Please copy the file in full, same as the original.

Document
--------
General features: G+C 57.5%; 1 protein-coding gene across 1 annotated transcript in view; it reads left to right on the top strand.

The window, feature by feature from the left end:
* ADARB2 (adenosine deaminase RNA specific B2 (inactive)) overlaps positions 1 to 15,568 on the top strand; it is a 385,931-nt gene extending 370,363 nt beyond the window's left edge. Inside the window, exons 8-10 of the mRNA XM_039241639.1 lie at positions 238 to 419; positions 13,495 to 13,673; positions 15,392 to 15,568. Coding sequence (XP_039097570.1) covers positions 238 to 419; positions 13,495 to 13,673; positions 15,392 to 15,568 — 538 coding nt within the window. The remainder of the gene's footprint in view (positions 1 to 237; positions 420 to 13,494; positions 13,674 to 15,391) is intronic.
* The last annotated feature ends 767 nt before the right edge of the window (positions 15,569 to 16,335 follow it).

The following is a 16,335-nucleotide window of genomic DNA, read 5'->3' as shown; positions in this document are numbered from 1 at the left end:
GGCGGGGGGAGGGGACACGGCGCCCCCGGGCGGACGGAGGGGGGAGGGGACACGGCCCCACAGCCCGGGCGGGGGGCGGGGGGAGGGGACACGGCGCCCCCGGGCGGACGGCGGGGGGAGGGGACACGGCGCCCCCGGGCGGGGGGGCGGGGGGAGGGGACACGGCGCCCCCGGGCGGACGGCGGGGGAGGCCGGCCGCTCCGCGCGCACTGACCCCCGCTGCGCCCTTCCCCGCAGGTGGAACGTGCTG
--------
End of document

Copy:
General features: G+C 57.5%; 1 protein-coding gene across 1 annotated transcript in view; it reads left to right on the top strand.

The window, feature by feature from the left end:
* ADARB2 (adenosine deaminase RNA specific B2 (inactive)) overlaps positions 1 to 15,568 on the top strand; it is a 385,931-nt gene extending 370,363 nt beyond the window's left edge. Inside the window, exons 8-10 of the mRNA XM_039241639.1 lie at positions 238 to 419; positions 13,495 to 13,673; positions 15,392 to 15,568. Coding sequence (XP_039097570.1) covers positions 238 to 419; positions 13,495 to 13,673; positions 15,392 to 15,568 — 538 coding nt within the window. The remainder of the gene's footprint in view (positions 1 to 237; positions 420 to 13,494; positions 13,674 to 15,391) is intronic.
* The last annotated feature ends 767 nt before the right edge of the window (positions 15,569 to 16,335 follow it).

The following is a 16,335-nucleotide window of genomic DNA, read 5'->3' as shown; positions in this document are numbered from 1 at the left end:
GGCGGGGGGAGGGGACACGGCGCCCCCGGGCGGACGGAGGGGGGAGGGGACACGGCCCCACAGCCCGGGCGGGGGGCGGGGGGAGGGGACACGGCGCCCCCGGGCGGACGGCGGGGGGAGGGGACACGGCGCCCCCGGGCGGGGGGGCGGGGGGAGGGGACACGGCGCCCCCGGGCGGACGGCGGGGGAGGCCGGCCGCTCCGCGCGCACTGACCCCCGCTGCGCCCTTCCCCGCAGGTGGAACGTGCTG